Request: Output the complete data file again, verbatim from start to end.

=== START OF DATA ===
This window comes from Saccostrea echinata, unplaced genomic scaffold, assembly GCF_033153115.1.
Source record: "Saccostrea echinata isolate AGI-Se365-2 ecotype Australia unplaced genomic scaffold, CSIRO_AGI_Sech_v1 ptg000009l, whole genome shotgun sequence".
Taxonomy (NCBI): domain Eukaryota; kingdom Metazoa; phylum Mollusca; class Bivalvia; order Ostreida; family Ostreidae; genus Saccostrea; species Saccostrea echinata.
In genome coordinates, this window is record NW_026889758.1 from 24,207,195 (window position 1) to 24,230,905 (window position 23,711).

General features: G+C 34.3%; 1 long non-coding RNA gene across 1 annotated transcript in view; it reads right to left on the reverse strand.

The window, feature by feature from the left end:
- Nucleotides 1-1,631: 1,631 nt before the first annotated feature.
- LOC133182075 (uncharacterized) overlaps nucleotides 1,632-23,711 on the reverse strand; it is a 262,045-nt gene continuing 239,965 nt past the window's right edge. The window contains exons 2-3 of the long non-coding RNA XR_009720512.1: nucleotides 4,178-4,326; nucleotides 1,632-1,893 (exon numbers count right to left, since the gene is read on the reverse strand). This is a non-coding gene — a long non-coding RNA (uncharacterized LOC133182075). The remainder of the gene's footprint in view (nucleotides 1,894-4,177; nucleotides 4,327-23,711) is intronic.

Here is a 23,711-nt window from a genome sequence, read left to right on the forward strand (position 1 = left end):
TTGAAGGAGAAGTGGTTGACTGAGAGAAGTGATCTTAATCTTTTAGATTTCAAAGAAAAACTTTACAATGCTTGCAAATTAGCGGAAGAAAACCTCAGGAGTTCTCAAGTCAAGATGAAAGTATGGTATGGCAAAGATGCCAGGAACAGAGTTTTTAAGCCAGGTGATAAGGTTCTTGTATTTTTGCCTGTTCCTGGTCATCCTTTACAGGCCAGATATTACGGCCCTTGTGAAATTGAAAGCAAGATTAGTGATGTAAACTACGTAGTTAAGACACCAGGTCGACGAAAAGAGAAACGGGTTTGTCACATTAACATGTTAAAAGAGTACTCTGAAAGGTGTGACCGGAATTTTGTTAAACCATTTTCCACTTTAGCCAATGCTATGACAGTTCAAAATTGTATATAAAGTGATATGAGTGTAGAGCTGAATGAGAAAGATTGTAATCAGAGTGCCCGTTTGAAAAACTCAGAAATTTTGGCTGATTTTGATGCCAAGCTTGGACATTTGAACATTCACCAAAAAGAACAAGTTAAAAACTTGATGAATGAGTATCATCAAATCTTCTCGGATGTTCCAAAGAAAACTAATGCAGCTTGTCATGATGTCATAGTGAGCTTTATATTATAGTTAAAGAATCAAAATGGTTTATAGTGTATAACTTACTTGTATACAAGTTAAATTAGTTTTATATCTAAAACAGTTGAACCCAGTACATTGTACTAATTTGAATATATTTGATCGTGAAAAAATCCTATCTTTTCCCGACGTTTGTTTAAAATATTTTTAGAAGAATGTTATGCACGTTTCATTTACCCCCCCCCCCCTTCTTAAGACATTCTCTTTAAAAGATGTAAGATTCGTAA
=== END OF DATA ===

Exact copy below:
This window comes from Saccostrea echinata, unplaced genomic scaffold, assembly GCF_033153115.1.
Source record: "Saccostrea echinata isolate AGI-Se365-2 ecotype Australia unplaced genomic scaffold, CSIRO_AGI_Sech_v1 ptg000009l, whole genome shotgun sequence".
Taxonomy (NCBI): domain Eukaryota; kingdom Metazoa; phylum Mollusca; class Bivalvia; order Ostreida; family Ostreidae; genus Saccostrea; species Saccostrea echinata.
In genome coordinates, this window is record NW_026889758.1 from 24,207,195 (window position 1) to 24,230,905 (window position 23,711).

General features: G+C 34.3%; 1 long non-coding RNA gene across 1 annotated transcript in view; it reads right to left on the reverse strand.

The window, feature by feature from the left end:
- Nucleotides 1-1,631: 1,631 nt before the first annotated feature.
- LOC133182075 (uncharacterized) overlaps nucleotides 1,632-23,711 on the reverse strand; it is a 262,045-nt gene continuing 239,965 nt past the window's right edge. The window contains exons 2-3 of the long non-coding RNA XR_009720512.1: nucleotides 4,178-4,326; nucleotides 1,632-1,893 (exon numbers count right to left, since the gene is read on the reverse strand). This is a non-coding gene — a long non-coding RNA (uncharacterized LOC133182075). The remainder of the gene's footprint in view (nucleotides 1,894-4,177; nucleotides 4,327-23,711) is intronic.

Here is a 23,711-nt window from a genome sequence, read left to right on the forward strand (position 1 = left end):
TTGAAGGAGAAGTGGTTGACTGAGAGAAGTGATCTTAATCTTTTAGATTTCAAAGAAAAACTTTACAATGCTTGCAAATTAGCGGAAGAAAACCTCAGGAGTTCTCAAGTCAAGATGAAAGTATGGTATGGCAAAGATGCCAGGAACAGAGTTTTTAAGCCAGGTGATAAGGTTCTTGTATTTTTGCCTGTTCCTGGTCATCCTTTACAGGCCAGATATTACGGCCCTTGTGAAATTGAAAGCAAGATTAGTGATGTAAACTACGTAGTTAAGACACCAGGTCGACGAAAAGAGAAACGGGTTTGTCACATTAACATGTTAAAAGAGTACTCTGAAAGGTGTGACCGGAATTTTGTTAAACCATTTTCCACTTTAGCCAATGCTATGACAGTTCAAAATTGTATATAAAGTGATATGAGTGTAGAGCTGAATGAGAAAGATTGTAATCAGAGTGCCCGTTTGAAAAACTCAGAAATTTTGGCTGATTTTGATGCCAAGCTTGGACATTTGAACATTCACCAAAAAGAACAAGTTAAAAACTTGATGAATGAGTATCATCAAATCTTCTCGGATGTTCCAAAGAAAACTAATGCAGCTTGTCATGATGTCATAGTGAGCTTTATATTATAGTTAAAGAATCAAAATGGTTTATAGTGTATAACTTACTTGTATACAAGTTAAATTAGTTTTATATCTAAAACAGTTGAACCCAGTACATTGTACTAATTTGAATATATTTGATCGTGAAAAAATCCTATCTTTTCCCGACGTTTGTTTAAAATATTTTTAGAAGAATGTTATGCACGTTTCATTTACCCCCCCCCCCCTTCTTAAGACATTCTCTTTAAAAGATGTAAGATTCGTAA